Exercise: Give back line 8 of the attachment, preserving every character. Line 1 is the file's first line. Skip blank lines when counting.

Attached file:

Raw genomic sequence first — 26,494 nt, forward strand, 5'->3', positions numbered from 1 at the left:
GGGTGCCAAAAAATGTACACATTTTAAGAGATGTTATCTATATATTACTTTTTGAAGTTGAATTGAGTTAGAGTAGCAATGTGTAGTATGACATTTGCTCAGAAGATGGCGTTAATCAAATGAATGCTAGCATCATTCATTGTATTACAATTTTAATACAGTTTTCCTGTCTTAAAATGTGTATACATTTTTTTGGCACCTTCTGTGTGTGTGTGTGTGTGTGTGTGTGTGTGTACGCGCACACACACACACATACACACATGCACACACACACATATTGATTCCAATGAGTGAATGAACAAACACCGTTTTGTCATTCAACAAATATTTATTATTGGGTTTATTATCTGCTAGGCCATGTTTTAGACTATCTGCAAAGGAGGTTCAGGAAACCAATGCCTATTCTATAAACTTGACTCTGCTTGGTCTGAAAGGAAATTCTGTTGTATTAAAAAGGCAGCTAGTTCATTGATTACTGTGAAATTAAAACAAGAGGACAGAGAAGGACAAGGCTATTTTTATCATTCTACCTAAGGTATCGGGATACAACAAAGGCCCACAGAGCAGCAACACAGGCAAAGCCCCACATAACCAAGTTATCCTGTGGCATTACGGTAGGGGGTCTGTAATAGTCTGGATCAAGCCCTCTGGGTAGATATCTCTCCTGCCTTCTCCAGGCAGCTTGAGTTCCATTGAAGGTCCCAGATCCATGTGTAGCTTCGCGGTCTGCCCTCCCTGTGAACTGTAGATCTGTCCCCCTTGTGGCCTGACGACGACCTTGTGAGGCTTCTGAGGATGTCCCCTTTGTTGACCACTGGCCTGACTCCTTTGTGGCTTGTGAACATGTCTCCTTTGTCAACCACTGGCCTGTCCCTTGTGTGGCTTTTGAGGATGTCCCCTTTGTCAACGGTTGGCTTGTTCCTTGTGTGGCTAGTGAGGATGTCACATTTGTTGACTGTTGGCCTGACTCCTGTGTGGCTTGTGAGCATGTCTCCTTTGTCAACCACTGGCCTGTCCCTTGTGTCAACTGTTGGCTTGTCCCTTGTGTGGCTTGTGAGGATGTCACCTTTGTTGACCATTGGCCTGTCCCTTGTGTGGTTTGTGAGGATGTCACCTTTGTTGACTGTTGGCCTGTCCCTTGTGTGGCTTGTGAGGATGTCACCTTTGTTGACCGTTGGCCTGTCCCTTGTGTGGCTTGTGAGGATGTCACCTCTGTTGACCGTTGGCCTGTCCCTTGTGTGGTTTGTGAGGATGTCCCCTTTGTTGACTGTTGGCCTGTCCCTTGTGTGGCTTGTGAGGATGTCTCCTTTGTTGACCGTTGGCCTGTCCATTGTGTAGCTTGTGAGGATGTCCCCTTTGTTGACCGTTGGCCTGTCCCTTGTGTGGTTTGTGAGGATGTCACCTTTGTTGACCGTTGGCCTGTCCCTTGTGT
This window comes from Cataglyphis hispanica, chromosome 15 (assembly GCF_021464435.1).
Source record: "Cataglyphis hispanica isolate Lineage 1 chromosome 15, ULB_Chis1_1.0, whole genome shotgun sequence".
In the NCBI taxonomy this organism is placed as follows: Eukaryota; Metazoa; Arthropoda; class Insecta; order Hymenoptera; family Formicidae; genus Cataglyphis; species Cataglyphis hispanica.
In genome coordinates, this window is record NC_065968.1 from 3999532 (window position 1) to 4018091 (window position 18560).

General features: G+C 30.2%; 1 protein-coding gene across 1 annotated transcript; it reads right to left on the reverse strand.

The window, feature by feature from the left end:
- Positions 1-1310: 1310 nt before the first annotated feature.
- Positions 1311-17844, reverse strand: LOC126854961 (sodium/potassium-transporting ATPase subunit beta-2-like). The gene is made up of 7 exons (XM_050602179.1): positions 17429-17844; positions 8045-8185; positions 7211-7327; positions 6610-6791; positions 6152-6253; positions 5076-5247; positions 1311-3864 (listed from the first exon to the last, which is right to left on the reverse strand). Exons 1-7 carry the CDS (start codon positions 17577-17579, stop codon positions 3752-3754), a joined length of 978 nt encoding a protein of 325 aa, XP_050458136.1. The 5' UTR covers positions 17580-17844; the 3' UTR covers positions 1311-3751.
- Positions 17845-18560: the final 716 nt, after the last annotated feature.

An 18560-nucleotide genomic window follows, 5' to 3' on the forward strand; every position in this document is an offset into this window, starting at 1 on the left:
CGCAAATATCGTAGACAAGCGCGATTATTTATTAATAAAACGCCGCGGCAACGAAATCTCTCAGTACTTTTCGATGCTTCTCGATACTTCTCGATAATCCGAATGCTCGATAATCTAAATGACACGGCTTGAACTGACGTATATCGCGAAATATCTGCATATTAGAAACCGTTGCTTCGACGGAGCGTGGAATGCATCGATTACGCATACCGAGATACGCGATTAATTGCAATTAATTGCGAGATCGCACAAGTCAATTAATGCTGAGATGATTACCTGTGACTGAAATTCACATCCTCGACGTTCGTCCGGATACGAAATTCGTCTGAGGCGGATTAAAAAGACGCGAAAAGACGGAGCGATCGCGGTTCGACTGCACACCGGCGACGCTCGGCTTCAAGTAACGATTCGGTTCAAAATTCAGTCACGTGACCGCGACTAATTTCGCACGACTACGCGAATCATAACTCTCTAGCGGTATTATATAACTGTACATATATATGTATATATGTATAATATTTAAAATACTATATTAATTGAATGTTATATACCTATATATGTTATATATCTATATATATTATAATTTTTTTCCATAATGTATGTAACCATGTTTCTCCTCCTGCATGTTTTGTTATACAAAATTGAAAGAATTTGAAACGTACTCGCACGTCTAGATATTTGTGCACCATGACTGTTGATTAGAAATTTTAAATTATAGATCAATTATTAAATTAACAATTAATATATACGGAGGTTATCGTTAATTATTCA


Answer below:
The window, feature by feature from the left end: